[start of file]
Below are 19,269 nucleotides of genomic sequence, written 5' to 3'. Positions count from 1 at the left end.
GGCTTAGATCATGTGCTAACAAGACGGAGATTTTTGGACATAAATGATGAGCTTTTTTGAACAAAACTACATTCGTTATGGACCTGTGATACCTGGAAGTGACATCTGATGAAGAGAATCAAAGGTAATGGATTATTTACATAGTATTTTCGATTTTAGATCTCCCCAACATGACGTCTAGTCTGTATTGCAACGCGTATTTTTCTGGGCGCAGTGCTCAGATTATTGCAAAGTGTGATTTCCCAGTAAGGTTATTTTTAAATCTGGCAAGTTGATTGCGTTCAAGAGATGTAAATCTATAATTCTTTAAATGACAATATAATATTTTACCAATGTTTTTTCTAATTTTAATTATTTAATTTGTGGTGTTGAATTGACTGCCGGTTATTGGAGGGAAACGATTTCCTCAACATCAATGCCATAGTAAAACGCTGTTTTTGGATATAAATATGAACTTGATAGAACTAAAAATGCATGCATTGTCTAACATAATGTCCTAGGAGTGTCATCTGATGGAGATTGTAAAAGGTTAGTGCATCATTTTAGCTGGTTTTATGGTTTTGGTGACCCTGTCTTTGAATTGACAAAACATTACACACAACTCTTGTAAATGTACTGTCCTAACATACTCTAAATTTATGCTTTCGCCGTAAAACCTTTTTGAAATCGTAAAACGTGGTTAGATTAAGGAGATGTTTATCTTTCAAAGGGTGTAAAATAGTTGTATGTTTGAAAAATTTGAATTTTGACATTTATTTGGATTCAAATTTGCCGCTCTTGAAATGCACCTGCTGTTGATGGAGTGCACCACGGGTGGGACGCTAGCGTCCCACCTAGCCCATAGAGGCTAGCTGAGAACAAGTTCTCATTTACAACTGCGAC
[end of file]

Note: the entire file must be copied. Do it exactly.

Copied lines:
Below are 19,269 nucleotides of genomic sequence, written 5' to 3'. Positions count from 1 at the left end.
GGCTTAGATCATGTGCTAACAAGACGGAGATTTTTGGACATAAATGATGAGCTTTTTTGAACAAAACTACATTCGTTATGGACCTGTGATACCTGGAAGTGACATCTGATGAAGAGAATCAAAGGTAATGGATTATTTACATAGTATTTTCGATTTTAGATCTCCCCAACATGACGTCTAGTCTGTATTGCAACGCGTATTTTTCTGGGCGCAGTGCTCAGATTATTGCAAAGTGTGATTTCCCAGTAAGGTTATTTTTAAATCTGGCAAGTTGATTGCGTTCAAGAGATGTAAATCTATAATTCTTTAAATGACAATATAATATTTTACCAATGTTTTTTCTAATTTTAATTATTTAATTTGTGGTGTTGAATTGACTGCCGGTTATTGGAGGGAAACGATTTCCTCAACATCAATGCCATAGTAAAACGCTGTTTTTGGATATAAATATGAACTTGATAGAACTAAAAATGCATGCATTGTCTAACATAATGTCCTAGGAGTGTCATCTGATGGAGATTGTAAAAGGTTAGTGCATCATTTTAGCTGGTTTTATGGTTTTGGTGACCCTGTCTTTGAATTGACAAAACATTACACACAACTCTTGTAAATGTACTGTCCTAACATACTCTAAATTTATGCTTTCGCCGTAAAACCTTTTTGAAATCGTAAAACGTGGTTAGATTAAGGAGATGTTTATCTTTCAAAGGGTGTAAAATAGTTGTATGTTTGAAAAATTTGAATTTTGACATTTATTTGGATTCAAATTTGCCGCTCTTGAAATGCACCTGCTGTTGATGGAGTGCACCACGGGTGGGACGCTAGCGTCCCACCTAGCCCATAGAGGCTAGCTGAGAACAAGTTCTCATTTACAACTGCGAC